Make sure judges are equipped for new PPOs, says Faculty

15 Sep


A QUALIFIED welcome has been given by the Faculty to plans for periodical payment orders, which will introduce major change to personal injury litigation.

Ministers propose to bring Scotland into line with the rest of the UK by giving courts power to impose PPOs without the consent of parties. Currently, payment by instalment can be, but very seldom is, agreed by parties.

PPOs are seen as an effective way of avoiding the risk that lump sum compensation, based on anticipated life expectancy, is proved to either overestimate or underestimate the needs of a pursuer.

“We are of the view that judicious use of periodical payment orders by the courts will permit a fair and efficient method of dealing with substantial future losses. The need for evidence about life expectancy will be severely restricted or removed,” said the Faculty in response to a Scottish Government consultation on draft legislative provisions.

“The Faculty…is concerned that the court should have the necessary specialist knowledge, experience, training, resources and infrastructure to permit these provisions to be operated successfully.

“The court is being put into a position where it has the responsibility to impose a settlement upon the parties…There will be an increased burden on the individual decision makers…It will require an increase in resources and specialist training for Sheriffs and Lords Ordinary.”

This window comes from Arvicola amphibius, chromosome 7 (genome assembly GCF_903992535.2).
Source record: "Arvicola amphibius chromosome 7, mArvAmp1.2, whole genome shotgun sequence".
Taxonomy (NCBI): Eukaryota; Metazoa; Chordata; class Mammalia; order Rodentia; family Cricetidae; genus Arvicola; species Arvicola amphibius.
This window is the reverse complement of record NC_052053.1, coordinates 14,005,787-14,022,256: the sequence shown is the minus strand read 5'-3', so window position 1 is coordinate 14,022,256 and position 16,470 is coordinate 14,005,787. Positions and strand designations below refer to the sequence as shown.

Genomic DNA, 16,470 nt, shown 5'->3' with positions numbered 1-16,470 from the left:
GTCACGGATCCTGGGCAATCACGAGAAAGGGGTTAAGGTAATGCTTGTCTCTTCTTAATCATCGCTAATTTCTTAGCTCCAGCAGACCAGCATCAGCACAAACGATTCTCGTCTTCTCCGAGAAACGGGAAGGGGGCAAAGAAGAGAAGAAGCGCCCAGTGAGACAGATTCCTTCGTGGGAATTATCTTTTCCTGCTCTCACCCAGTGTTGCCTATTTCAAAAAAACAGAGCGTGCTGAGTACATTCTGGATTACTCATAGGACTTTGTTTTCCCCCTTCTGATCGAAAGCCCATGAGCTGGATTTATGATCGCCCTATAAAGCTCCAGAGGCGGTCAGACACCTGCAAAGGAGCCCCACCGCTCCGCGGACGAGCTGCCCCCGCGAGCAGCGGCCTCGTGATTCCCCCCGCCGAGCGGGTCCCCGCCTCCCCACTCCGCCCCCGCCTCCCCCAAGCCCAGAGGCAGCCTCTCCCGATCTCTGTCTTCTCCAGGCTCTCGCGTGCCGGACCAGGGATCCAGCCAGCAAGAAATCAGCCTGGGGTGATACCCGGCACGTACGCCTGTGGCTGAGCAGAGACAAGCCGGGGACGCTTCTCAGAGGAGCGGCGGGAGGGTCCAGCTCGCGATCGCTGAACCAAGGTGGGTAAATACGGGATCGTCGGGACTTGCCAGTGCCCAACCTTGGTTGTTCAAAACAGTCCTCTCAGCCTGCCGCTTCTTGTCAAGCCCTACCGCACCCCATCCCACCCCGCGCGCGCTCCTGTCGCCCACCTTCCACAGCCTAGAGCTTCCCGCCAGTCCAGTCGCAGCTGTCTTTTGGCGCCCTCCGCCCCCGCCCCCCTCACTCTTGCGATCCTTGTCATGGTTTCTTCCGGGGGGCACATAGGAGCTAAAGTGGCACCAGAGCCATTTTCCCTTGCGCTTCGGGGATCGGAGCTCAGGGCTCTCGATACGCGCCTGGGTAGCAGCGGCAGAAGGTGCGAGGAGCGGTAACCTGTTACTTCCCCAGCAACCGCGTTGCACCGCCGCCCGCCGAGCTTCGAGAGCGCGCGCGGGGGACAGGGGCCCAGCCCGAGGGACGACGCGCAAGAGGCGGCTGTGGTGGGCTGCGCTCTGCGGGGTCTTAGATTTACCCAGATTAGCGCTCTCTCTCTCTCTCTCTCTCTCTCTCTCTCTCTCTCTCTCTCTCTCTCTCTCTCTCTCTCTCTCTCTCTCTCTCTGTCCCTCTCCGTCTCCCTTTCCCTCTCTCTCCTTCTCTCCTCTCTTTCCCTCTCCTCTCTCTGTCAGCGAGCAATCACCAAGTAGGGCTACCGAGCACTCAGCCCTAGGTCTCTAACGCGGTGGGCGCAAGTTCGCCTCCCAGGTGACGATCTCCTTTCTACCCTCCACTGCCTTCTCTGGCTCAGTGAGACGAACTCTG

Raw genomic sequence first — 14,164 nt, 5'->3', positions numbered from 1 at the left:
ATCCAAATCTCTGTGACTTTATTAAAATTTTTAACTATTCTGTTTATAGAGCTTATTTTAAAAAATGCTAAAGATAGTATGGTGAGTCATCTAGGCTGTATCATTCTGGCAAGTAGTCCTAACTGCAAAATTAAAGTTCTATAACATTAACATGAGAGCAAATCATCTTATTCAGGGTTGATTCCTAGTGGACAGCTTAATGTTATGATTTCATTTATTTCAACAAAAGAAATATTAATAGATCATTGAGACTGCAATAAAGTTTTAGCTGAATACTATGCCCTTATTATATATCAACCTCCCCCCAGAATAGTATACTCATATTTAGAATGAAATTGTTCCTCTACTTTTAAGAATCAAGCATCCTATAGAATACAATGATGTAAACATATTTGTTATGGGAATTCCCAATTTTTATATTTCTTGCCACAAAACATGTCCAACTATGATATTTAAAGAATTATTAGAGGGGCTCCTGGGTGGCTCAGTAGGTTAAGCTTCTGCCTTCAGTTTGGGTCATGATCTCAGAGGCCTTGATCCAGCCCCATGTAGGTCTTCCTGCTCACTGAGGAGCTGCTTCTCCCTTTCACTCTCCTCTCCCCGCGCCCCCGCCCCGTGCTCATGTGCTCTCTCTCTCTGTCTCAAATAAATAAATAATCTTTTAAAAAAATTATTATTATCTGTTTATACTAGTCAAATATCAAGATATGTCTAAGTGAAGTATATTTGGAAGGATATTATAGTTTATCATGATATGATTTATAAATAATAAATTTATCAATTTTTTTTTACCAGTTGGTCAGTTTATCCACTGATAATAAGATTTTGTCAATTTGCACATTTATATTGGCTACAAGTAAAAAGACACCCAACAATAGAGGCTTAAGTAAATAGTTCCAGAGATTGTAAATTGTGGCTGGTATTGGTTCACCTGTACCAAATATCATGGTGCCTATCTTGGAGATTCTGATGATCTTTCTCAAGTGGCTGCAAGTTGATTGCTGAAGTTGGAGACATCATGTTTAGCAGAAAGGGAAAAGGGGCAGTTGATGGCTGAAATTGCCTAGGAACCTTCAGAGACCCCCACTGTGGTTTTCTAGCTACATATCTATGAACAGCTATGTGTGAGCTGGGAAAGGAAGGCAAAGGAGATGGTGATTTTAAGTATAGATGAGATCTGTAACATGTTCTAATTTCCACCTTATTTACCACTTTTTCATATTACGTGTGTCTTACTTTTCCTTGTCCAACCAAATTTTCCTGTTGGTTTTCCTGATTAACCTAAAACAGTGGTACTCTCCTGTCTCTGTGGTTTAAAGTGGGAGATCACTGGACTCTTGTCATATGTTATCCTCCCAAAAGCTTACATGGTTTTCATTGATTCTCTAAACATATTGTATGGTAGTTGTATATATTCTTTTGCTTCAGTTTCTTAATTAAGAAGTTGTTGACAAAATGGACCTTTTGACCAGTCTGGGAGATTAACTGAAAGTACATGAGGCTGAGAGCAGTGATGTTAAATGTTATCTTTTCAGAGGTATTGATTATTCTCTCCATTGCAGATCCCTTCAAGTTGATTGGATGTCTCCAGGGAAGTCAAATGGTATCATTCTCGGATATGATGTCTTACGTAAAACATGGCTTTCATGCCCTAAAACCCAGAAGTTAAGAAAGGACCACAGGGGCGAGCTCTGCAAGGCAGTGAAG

One area where the Faculty strongly disagreed with the provisions was in relation to a “bespoke, same-tier review process” for varying or suspending PPOs. The review would be by another sheriff or judge.

“We see no reason why the ordinary right to an appeal to a superior court should be removed…The review process envisaged by the draft provisions would leave litigants concerned with a PPO enjoying a less robust appeal process than litigants involved in all other types of cases. We consider that any review should be carried out using the standard appellate procedures (Sheriff Appeal Court and Inner House),” the Faculty stated.